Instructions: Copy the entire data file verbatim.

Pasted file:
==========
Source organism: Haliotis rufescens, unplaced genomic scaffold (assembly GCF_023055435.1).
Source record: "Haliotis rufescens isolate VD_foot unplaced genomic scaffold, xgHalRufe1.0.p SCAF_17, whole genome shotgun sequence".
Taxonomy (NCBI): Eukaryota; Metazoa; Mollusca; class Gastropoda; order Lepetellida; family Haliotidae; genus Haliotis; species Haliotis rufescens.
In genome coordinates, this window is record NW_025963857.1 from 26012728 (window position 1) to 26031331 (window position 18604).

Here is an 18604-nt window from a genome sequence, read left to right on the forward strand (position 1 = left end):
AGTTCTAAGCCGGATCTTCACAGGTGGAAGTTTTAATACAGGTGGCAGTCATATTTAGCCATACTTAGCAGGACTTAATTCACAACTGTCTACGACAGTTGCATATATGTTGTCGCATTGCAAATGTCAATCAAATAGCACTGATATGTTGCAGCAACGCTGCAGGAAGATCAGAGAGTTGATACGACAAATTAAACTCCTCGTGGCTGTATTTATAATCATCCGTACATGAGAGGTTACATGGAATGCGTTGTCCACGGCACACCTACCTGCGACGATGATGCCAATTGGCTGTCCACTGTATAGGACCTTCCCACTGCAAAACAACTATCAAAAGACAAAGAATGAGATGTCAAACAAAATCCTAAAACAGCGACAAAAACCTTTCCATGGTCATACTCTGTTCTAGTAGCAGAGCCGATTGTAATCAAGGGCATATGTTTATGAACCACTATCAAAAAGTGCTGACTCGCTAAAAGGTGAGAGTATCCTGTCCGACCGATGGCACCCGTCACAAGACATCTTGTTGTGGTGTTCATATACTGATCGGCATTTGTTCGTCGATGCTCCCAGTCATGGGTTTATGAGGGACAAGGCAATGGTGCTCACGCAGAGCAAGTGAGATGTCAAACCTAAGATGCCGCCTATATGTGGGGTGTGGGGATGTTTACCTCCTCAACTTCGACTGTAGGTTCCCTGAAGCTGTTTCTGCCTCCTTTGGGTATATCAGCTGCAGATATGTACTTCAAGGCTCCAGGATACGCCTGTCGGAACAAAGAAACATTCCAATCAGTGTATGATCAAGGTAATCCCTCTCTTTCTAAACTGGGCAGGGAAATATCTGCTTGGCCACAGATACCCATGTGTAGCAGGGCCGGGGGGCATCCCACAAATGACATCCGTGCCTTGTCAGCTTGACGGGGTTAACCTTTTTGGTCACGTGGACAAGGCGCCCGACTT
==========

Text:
Source organism: Haliotis rufescens, unplaced genomic scaffold (assembly GCF_023055435.1).
Source record: "Haliotis rufescens isolate VD_foot unplaced genomic scaffold, xgHalRufe1.0.p SCAF_17, whole genome shotgun sequence".
Taxonomy (NCBI): Eukaryota; Metazoa; Mollusca; class Gastropoda; order Lepetellida; family Haliotidae; genus Haliotis; species Haliotis rufescens.
In genome coordinates, this window is record NW_025963857.1 from 26012728 (window position 1) to 26031331 (window position 18604).

Here is an 18604-nt window from a genome sequence, read left to right on the forward strand (position 1 = left end):
AGTTCTAAGCCGGATCTTCACAGGTGGAAGTTTTAATACAGGTGGCAGTCATATTTAGCCATACTTAGCAGGACTTAATTCACAACTGTCTACGACAGTTGCATATATGTTGTCGCATTGCAAATGTCAATCAAATAGCACTGATATGTTGCAGCAACGCTGCAGGAAGATCAGAGAGTTGATACGACAAATTAAACTCCTCGTGGCTGTATTTATAATCATCCGTACATGAGAGGTTACATGGAATGCGTTGTCCACGGCACACCTACCTGCGACGATGATGCCAATTGGCTGTCCACTGTATAGGACCTTCCCACTGCAAAACAACTATCAAAAGACAAAGAATGAGATGTCAAACAAAATCCTAAAACAGCGACAAAAACCTTTCCATGGTCATACTCTGTTCTAGTAGCAGAGCCGATTGTAATCAAGGGCATATGTTTATGAACCACTATCAAAAAGTGCTGACTCGCTAAAAGGTGAGAGTATCCTGTCCGACCGATGGCACCCGTCACAAGACATCTTGTTGTGGTGTTCATATACTGATCGGCATTTGTTCGTCGATGCTCCCAGTCATGGGTTTATGAGGGACAAGGCAATGGTGCTCACGCAGAGCAAGTGAGATGTCAAACCTAAGATGCCGCCTATATGTGGGGTGTGGGGATGTTTACCTCCTCAACTTCGACTGTAGGTTCCCTGAAGCTGTTTCTGCCTCCTTTGGGTATATCAGCTGCAGATATGTACTTCAAGGCTCCAGGATACGCCTGTCGGAACAAAGAAACATTCCAATCAGTGTATGATCAAGGTAATCCCTCTCTTTCTAAACTGGGCAGGGAAATATCTGCTTGGCCACAGATACCCATGTGTAGCAGGGCCGGGGGGCATCCCACAAATGACATCCGTGCCTTGTCAGCTTGACGGGGTTAACCTTTTTGGTCACGTGGACAAGGCGCCCGACTT